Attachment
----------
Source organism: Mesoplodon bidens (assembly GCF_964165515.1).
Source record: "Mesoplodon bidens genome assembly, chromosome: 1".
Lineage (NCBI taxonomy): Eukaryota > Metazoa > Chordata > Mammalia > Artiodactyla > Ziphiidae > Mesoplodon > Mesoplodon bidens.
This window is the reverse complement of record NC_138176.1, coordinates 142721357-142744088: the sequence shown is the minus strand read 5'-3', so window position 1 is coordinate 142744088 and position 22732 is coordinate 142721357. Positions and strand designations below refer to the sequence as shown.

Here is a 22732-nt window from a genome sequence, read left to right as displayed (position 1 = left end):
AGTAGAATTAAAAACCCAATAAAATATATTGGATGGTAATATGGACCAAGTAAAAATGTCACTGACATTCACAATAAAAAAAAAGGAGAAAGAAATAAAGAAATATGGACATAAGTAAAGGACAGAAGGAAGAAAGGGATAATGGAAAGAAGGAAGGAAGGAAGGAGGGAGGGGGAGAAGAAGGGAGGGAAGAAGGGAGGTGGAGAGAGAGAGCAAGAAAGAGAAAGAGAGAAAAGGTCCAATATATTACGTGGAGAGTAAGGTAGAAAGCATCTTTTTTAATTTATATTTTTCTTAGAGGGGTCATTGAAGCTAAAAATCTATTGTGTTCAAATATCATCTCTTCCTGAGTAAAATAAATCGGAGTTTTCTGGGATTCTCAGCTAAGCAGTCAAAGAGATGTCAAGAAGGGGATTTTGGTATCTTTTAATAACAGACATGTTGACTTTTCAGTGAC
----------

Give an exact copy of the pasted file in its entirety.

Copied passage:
Source organism: Mesoplodon bidens (assembly GCF_964165515.1).
Source record: "Mesoplodon bidens genome assembly, chromosome: 1".
Lineage (NCBI taxonomy): Eukaryota > Metazoa > Chordata > Mammalia > Artiodactyla > Ziphiidae > Mesoplodon > Mesoplodon bidens.
This window is the reverse complement of record NC_138176.1, coordinates 142721357-142744088: the sequence shown is the minus strand read 5'-3', so window position 1 is coordinate 142744088 and position 22732 is coordinate 142721357. Positions and strand designations below refer to the sequence as shown.

Here is a 22732-nt window from a genome sequence, read left to right as displayed (position 1 = left end):
AGTAGAATTAAAAACCCAATAAAATATATTGGATGGTAATATGGACCAAGTAAAAATGTCACTGACATTCACAATAAAAAAAAAGGAGAAAGAAATAAAGAAATATGGACATAAGTAAAGGACAGAAGGAAGAAAGGGATAATGGAAAGAAGGAAGGAAGGAAGGAGGGAGGGGGAGAAGAAGGGAGGGAAGAAGGGAGGTGGAGAGAGAGAGCAAGAAAGAGAAAGAGAGAAAAGGTCCAATATATTACGTGGAGAGTAAGGTAGAAAGCATCTTTTTTAATTTATATTTTTCTTAGAGGGGTCATTGAAGCTAAAAATCTATTGTGTTCAAATATCATCTCTTCCTGAGTAAAATAAATCGGAGTTTTCTGGGATTCTCAGCTAAGCAGTCAAAGAGATGTCAAGAAGGGGATTTTGGTATCTTTTAATAACAGACATGTTGACTTTTCAGTGAC